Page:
Food in Shanghai is so amazing and so various. Eclectic and vibrant as the city itself, the restaurant scene is booming and holds a lot of options for the gourmets and gourmands. Exhibiting its Chinese culinary roots and increasingly international identity, Shanghai’s dining scene brings together traditional and contemporary venues, from local specialties in a 1930s garden villa to avant-garde French cuisine, offering so many culinary options from roadside stalls to Michelin-starred restaurants.
Shanghai is hailed as the "Shopping Paradise". Shopping in Shanghai should not be missed any more than its other charming attractions. Providing the very best of shopping has become an indispensable part of the city's tourism industry. To welcome more international visitors, Shanghai has adopted Tax refund policy. At present, there are 27 tax free stores in the city, mainly situated at the “4 streets”, Nanjing Road, Huaihai Road, North Sichuan Road and Middle Tibet Road, and at the “4 cities”, Yuyuan Bazaar, Xujiahui Shopping City, New Shanghai Shopping City and Jiali Sleepless City. Plenty of world class shopping malls are also worthy of a visit.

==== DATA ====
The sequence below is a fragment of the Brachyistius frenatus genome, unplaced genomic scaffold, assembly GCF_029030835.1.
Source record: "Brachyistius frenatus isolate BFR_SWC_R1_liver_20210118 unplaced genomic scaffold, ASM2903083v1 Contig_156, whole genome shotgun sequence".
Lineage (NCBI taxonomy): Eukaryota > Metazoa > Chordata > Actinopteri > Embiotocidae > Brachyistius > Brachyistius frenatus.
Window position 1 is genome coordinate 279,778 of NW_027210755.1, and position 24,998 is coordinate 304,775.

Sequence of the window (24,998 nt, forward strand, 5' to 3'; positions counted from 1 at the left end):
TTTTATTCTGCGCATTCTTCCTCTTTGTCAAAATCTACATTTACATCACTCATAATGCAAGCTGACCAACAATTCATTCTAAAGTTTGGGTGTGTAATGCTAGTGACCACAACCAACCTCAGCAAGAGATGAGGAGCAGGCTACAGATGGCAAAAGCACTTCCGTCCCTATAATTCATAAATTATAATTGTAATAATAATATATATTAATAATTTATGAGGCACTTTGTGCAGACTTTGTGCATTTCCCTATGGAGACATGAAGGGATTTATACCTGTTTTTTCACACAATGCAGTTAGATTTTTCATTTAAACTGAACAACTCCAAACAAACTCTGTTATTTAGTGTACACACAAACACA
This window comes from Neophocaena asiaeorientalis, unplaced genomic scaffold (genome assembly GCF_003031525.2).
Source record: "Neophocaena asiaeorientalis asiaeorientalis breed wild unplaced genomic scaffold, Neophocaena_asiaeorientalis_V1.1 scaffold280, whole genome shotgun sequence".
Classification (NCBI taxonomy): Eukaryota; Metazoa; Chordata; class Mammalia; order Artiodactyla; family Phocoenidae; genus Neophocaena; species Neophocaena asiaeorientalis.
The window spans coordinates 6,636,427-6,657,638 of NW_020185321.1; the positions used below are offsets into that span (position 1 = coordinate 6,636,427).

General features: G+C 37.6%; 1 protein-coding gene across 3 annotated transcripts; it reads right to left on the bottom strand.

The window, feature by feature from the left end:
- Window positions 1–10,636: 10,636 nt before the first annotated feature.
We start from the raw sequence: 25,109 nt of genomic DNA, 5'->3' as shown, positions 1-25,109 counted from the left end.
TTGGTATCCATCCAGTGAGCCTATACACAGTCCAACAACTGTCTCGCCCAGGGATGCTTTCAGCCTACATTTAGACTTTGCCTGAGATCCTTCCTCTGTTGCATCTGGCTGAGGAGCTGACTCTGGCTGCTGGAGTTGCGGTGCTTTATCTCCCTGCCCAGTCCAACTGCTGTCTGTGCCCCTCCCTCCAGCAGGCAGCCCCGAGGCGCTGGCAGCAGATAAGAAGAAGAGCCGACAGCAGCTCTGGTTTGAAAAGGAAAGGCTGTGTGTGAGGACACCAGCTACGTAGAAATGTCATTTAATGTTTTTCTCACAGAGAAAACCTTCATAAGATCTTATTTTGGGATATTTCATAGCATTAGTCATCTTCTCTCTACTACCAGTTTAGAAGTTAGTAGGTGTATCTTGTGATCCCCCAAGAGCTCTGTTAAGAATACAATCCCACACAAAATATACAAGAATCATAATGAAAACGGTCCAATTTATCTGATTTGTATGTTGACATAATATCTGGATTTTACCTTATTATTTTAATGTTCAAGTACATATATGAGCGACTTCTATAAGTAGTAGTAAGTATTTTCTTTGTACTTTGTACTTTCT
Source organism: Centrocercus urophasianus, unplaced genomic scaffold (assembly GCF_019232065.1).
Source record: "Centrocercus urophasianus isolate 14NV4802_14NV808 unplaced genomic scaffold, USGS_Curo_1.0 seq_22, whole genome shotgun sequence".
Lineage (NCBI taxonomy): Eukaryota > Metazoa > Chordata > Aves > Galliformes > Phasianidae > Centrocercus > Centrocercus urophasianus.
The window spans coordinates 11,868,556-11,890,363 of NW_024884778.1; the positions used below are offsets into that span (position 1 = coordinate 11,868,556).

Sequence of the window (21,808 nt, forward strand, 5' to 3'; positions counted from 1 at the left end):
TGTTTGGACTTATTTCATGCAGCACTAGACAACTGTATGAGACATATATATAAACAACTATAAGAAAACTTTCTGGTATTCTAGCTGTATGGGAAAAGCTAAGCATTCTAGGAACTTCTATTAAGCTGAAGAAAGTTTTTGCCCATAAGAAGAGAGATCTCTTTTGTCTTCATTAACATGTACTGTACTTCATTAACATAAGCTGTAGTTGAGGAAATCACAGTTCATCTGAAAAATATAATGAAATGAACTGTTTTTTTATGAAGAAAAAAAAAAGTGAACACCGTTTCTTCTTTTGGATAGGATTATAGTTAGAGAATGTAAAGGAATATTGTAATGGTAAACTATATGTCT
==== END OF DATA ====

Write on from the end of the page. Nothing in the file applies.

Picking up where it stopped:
In only 22 minutes by high-speed train you can visit Suzhou; historically it was synonymous with high culture and elegance. Generations of Chinese artists, scholars, writers and high society were drawn to its exquisite art forms and the delicate beauty of its gardens. Discover Suzhou’s famous canals, romantic water towns, thousand-year-old temples and world-class museums. Savor traditional tea and cuisine along Suzhou’s historic streets. Treat your eyes and ears to ancient architecture and music. Rest your head in a bed that’s authentically Suzhou. Explore Suzhou’s unique offerings for a once-in-a-lifetime experience.